Many people are wondering who this new character that hit TV screens actually is? If it weren't for his almost Boris Johnson type appearance, his initially unimposing demeanour would make it easy to let him pass under the radar. Yet it was Nick Holzherr who took control of some quite considerable egos (one candidate actually referring to himself as “the reflection of perfection”) and led the team to victory. His overconfident statement prior to the show's start; “I'm a natural leader, I like to lead teams and I can lead (a) team into real success” most likely didn't win him many fans. However it can't be overlooked that, in the first task, he backed his claim, and he did it in style. Whilst this alone is not enough to back up his other equally confident claims, it nevertheless begs the question, is Nick as good as he says he is? Is he the real deal?
His childhood was split between two countries, having been born in the UK, his family then moving to Zurich three months later where he spent the next 7 years, after which his family returned. His entrepreneurial streak was evident early on in life, selling lost golf balls back to golfers at the age of 9. From there he continued to move through his education fairly swiftly; taking his degree at the Business School at Aston university. It was during this time that he developed his more entrepreneurial side; co founding SIFE (students in free enterprise), which aimed to get students involved in enterprise. It did this by enabling them to work on projects to improve economic development in the west-midlands region. Needless to say, it became an immediate success, becoming one of the largest societies, and partnering with Birmingham city council. So far so good.
It wasn't just out of hobby that he began to explore ideas. In his placement year, he was stuck “in a glass building” at a global investment bank in Germany; “it was boring, I hated what I was doing”. Not having the best time, sketching business ideas became a form of escapism; “(during this time) I thought I could come up with some really interesting ideas”. It was here that he came up with his “go go coffee to go” scheme. Essentially what they do is sell the coffee to customers, but sell the cup itself as advertising space for clients “generating income from both sides” enabling cheaper prices for the same quality coffee. This ingenious scheme won the American-German Business club's business plan competition. Confidence in himself was undoubtedly buoyed by success with SIFE, but success with the coffee scheme was a new step. What was present in this scheme unlike with SIFE was a tangible product, and shifting this belief from person to product gave him the courage to pursue it further.
It was from pursuing this business idea that his journey into enterprise began. Having ordered 20,000 cups from China, finding a spot to store this that was near their campus (their target market) presented quite a challenge. Nevertheless, they managed to find a friend at their university who was kind enough to store it. This experience showed him that, whilst it is difficult to find investors willing to give money, cutting costs by getting stuff cheaply, or free, is much easier. There was also another snag on the sourcing side; having rented office space in September, various delays in production and transportation meant that they didn't arrive until January. Nick, looking back, almost wanted to quit; “We (and my business partner) had so many times last year when we thought; shall we just give this up”. However, having invested almost £40,000 pounds, they didn't give up on the business, and started trying to think of different ways of making money from the advertising end.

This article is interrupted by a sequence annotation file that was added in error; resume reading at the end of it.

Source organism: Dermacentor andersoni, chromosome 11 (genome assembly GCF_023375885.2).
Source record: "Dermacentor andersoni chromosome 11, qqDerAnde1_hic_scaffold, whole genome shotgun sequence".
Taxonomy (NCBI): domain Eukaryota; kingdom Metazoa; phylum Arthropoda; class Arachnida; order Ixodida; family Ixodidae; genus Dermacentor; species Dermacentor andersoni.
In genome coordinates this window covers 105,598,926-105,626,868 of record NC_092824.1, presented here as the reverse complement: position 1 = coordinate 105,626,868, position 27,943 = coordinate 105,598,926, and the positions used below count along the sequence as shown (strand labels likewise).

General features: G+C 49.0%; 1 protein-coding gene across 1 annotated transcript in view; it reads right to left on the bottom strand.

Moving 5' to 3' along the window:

From this, their idea for their latest venture was born. Using QR codes, which are 2D digital barcodes that can be scanned into your mobile, people can load up more information about the advert. The popularity of this idea quickly became apparent; “We had loads of people coming to us saying, guys, we really like this, can you do this for us”. However, expanding on the idea into a business is a skill in itself, and it was only through the experience he gained earlier that he was able to utilise it's potential. In line with his “getting what you can for free” rule, he managed to secure free office space through the Birmingham E4F business incubator. Today, the initial idea has been transformed into a “content management system for mobile phones” where the user can scan the code on the business card and load up a profile, which links to the person's Facebook, Twitter, Skype etc. All this wouldn't have been possible if they didn't keep at it when times were tough; which was something he didn't learn in business school.
Nick has come a long way since selling those golf balls to (admittedly somewhat naïve) golfers. He now offers consulting and guest speaking services, is working on many other business ideas, while at the same time appearing on one of the UK's biggest business shows. In particular, the claim that “I've got lots of ideas, I know how to whittle them down into ideas that will work and I've got what it takes to make them actually happen” succinctly captures what his learning experience. Since the age of 9 he hasn't been afraid to explore these ideas.
At university, he perfected his ability to explore an idea to it's fullest and come up with a concept that can work, winning him the competition. However, it was his initial failure with Go Go Coffee that taught him the difference between a good idea that works and one that doesn't. Just like he backed up his leadership claim in the apprentice, his life experiences back up this one too. In short, Nick Holzherr is the real deal, and I'm sure we'll hear more about him in the future.
[Editor's Note] Milos Bezanov is a second year student currently studying International Politics at King’s College London.